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Learning the consequences: state-dependent modulation of spontaneous decisions in flies

Bjoern Brembs

Neurobiology, Freie Universität Berlin, Germany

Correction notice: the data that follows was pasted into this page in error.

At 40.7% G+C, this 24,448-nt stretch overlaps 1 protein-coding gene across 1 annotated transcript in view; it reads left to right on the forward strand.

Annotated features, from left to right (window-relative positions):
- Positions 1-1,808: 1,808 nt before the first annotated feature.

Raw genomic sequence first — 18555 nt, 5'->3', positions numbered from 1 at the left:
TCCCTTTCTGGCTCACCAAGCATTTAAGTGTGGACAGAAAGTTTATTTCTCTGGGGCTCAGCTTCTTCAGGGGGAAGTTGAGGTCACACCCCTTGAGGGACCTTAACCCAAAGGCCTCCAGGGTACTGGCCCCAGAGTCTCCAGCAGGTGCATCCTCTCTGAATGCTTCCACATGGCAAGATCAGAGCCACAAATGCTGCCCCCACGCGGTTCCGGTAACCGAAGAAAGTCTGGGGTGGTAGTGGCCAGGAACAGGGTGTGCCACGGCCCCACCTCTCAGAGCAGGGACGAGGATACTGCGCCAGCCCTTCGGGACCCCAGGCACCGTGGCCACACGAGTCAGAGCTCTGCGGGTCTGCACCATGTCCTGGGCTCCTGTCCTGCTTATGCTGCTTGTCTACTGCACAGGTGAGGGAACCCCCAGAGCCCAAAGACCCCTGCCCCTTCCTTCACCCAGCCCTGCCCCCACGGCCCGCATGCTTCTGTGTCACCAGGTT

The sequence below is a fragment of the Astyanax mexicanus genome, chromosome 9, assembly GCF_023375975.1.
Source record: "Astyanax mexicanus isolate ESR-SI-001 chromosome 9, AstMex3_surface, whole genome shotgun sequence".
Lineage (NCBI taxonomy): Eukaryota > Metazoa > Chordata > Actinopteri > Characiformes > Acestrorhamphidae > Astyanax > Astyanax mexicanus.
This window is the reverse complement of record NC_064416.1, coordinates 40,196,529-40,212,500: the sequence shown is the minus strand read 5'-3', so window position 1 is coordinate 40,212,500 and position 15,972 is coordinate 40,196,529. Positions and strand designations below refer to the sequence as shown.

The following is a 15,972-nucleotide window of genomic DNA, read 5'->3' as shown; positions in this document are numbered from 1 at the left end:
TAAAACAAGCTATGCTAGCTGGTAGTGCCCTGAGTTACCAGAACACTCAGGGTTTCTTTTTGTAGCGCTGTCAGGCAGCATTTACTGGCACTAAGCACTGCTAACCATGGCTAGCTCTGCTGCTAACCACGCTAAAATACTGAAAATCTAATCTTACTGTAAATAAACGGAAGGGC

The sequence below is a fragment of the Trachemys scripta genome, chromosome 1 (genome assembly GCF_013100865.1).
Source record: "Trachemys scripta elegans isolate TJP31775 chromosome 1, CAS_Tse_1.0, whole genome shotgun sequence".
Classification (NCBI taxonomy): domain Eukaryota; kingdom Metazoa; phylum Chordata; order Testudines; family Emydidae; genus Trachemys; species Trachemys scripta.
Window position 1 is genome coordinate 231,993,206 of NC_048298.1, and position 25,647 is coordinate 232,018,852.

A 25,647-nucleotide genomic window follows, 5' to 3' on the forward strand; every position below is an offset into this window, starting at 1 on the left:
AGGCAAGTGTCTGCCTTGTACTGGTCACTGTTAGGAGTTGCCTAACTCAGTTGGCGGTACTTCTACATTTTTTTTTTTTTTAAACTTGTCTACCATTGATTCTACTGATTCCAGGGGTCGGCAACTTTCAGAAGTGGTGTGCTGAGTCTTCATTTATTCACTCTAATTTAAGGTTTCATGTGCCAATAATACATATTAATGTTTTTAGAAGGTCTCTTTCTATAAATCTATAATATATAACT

Even flies possess the ability to produce spontaneous behavior, given appropriate circumstances. The spontaneous choice behavior of attempting to turn left or right when the flies are tethered in space is altered after operant training. During this training, flies are punished with a heat beam on one choice (e.g., left), but not on the other (e.g., right). If there are predictive colors present during training such that one color is always associated with one turning direction, the spontaneous choice behavior without colors shows no signs of training-dependent modulation after training of normal duration, but only after extended training. This state-dependent interaction between the color-learning system (i.e., classical learning) and the operant learning system is mediated by the mushroom bodies. Classical and operant learning systems require different molecular components. The state-dependent interaction between operant and classical learning systems enables generalization of the classical memory and prevents premature habit formation.